Secretary of State for the Home Department v Hicks: CA 12 Apr 2006

The claimant was held as a suspected terrorist by the US government in Guantanamo Bay. He had Australian citizenship but qualified also for British citizenship. He had sought that citizenship and protection. The secretary of state appealed an order recognising his citizenship as of right, relying upon a provision allowing him to deprive someone of their citizenship where he had done something seriously prejudicial to the country’s vital interests. However he could not rely upon anything doe by the applicant before the new provision.
Held: Conduct of an Australian in Afghanistan in 2000 and 2001 was not capable capable of constituting disloyalty or disaffection towards the United Kingdom, a state of which he was not a citizen, to which he owed no duty and upon which he made no claims. Where a person has the right to citizenship and takes, or is prepared to take, the appropriate oath and give the appropriate pledge, basic fairness requires an assessment of his state of mind when he has become a citizen before he can be deprived of the citizenship granted. The appeal ws dismissed.


Pill LJ, Rix LJ, Hooper LJ


[2006] EWCA Civ 400




British Nationality Act 1981, British Nationality Act 1948


England and Wales


Appeal fromHicks, Regina (on the Application of) v Secretary of State for the Home Department Admn 13-Dec-2005
The claimant, an Australian, presently held by the US as a suspected terrorist in Guantanamo Bay sought to be registered as a British Citizen, saying he was entitled to registration as of right.
Held: The past behaviour of an applicant was not . .
CitedJoyce v Director of Public Prosecutions HL 1948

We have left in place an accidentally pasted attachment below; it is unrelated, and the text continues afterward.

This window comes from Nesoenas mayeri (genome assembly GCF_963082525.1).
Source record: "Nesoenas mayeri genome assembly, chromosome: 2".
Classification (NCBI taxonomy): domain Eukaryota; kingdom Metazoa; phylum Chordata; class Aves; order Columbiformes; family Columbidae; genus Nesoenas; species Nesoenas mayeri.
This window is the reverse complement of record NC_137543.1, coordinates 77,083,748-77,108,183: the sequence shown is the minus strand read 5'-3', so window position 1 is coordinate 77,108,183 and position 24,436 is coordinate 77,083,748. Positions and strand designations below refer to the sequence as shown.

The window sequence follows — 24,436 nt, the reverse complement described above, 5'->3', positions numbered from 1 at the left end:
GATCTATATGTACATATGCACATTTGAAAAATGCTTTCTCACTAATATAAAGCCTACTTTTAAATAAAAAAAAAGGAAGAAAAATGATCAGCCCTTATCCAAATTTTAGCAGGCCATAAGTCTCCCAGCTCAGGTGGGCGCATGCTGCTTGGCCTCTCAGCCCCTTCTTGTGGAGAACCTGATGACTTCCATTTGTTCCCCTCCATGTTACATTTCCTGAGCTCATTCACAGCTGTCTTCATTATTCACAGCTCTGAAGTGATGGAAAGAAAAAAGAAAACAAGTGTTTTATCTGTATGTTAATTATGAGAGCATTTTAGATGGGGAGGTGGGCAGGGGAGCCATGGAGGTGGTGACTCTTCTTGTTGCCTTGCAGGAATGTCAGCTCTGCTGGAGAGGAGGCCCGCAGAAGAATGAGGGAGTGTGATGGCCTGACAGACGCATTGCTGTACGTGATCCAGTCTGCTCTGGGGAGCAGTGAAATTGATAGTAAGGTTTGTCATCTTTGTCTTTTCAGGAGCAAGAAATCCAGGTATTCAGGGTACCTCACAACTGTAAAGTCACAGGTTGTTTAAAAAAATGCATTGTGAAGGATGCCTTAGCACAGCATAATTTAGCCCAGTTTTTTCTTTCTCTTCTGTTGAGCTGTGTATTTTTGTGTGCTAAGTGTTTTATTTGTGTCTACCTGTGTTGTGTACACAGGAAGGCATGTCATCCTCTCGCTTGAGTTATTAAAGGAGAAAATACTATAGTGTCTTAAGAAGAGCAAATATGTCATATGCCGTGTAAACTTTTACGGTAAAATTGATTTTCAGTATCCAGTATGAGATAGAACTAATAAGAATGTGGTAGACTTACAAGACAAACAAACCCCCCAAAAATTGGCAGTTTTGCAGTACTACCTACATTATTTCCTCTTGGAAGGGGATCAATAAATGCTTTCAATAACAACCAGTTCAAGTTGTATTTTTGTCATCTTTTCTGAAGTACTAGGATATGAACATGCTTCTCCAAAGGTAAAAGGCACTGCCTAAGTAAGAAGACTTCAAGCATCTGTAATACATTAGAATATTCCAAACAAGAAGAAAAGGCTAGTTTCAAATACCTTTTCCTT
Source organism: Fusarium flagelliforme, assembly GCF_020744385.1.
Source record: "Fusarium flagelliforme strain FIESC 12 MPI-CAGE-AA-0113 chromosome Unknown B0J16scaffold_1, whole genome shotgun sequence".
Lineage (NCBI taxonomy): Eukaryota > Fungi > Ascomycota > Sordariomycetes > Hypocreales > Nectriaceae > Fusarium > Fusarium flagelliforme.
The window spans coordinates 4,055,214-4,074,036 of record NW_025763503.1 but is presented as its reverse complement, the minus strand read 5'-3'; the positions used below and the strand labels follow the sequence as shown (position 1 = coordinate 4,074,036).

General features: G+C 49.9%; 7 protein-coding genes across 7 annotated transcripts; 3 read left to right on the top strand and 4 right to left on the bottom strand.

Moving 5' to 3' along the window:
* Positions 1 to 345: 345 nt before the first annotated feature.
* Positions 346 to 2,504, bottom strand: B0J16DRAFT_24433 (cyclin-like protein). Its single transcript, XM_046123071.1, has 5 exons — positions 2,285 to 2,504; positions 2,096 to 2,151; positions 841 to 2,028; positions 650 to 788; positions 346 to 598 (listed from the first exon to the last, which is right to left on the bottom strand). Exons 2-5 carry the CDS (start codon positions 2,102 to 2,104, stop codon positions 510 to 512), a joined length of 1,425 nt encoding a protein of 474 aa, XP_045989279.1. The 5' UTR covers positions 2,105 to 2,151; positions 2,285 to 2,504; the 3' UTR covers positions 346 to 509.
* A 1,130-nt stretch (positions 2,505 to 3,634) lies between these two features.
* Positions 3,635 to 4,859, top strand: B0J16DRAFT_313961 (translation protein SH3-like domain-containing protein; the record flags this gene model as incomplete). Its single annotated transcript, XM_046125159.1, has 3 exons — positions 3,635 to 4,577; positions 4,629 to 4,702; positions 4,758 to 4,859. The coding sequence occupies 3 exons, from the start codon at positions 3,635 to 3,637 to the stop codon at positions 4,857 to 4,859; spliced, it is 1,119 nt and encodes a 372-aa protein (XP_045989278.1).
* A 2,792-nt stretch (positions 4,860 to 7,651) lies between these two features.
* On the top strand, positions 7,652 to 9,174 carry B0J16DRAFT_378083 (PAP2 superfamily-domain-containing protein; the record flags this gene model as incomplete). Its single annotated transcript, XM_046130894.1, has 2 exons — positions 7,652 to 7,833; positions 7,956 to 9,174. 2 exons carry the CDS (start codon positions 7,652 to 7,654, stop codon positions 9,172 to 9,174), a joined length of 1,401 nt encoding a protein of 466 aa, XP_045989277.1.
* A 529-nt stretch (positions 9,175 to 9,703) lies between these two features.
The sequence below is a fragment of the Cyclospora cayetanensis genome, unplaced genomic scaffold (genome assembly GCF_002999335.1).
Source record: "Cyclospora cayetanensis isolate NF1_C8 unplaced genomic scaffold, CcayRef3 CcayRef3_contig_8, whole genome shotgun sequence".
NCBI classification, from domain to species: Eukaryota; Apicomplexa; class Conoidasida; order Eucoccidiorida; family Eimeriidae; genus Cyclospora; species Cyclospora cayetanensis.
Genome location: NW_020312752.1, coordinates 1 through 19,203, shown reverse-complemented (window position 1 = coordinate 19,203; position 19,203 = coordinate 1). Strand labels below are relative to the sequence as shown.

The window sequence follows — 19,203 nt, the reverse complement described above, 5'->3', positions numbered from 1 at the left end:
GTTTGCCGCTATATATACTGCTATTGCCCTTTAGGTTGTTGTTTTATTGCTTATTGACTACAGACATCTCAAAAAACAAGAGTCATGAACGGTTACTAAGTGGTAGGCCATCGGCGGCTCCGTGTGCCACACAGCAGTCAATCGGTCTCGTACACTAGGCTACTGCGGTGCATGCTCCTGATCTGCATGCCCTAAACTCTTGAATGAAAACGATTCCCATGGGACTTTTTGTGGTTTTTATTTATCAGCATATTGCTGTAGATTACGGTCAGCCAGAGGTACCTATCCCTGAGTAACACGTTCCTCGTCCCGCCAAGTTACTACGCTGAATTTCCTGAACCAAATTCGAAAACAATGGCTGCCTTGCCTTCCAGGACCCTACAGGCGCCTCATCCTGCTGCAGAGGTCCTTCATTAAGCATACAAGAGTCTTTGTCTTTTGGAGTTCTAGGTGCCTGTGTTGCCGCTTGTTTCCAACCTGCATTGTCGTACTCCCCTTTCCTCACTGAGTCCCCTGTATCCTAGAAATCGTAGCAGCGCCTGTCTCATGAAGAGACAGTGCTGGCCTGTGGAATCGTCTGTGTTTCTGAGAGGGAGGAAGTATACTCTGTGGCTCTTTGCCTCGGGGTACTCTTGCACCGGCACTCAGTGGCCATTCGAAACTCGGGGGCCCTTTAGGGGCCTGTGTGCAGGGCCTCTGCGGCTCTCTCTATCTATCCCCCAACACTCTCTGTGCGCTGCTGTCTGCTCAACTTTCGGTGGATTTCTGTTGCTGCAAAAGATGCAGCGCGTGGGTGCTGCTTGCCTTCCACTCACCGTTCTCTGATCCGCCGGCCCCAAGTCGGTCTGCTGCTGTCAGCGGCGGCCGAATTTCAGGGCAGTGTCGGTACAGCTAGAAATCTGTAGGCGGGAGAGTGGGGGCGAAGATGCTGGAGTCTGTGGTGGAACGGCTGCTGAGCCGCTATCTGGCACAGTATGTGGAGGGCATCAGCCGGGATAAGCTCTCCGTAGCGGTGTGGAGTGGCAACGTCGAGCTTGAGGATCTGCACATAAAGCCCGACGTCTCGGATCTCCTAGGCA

The defendant was an American citizen but held a British passport. After the outbreak of war between Great Britain and Germany in 1939, he delivered from German territory broadcast talks in English hostile to Great Britain.
Held: His . .
CitedRegina v Secretary of State for Home Department ex parte Naheed Ejaz QBD 23-Jul-1993
Using somebody else’s British passport, the applicant’s husband had masqueraded as a British citizen. The applicant had applied under section 6(2) of the 1981 Act for naturalisation as a British citizen on the ground that she was married to a . .
CitedRegina v Arrowsmith 1975
The defendant was charged with endeavouring to seduce a member of Her Majesty’s forces from his duty or allegiance to Her Majesty.
Held: A soldier owes allegiance to the Crown, whether he has taken the oath of allegiance or not. . .
CitedGeok v Minister of the Interior PC 1964
A provision of the Constitution of Malaysia allowed the Federal Government to deprive a person of his citizenship ‘if satisfied that he has shown himself by act or speech to be disloyal or disaffected towards the Federation’. The allegations against . .
CitedBurns v Ransley 1949
(High Court of Australia) An Australian citizen, was convicted of uttering seditious words, contrary to Section 24 of the Crimes Act 1914-1946. Under S24B seditious words were words expressive of a seditious intention, and a seditious intention, by . .
Lists of cited by and citing cases may be incomplete.


Updated: 05 July 2022; Ref: scu.240361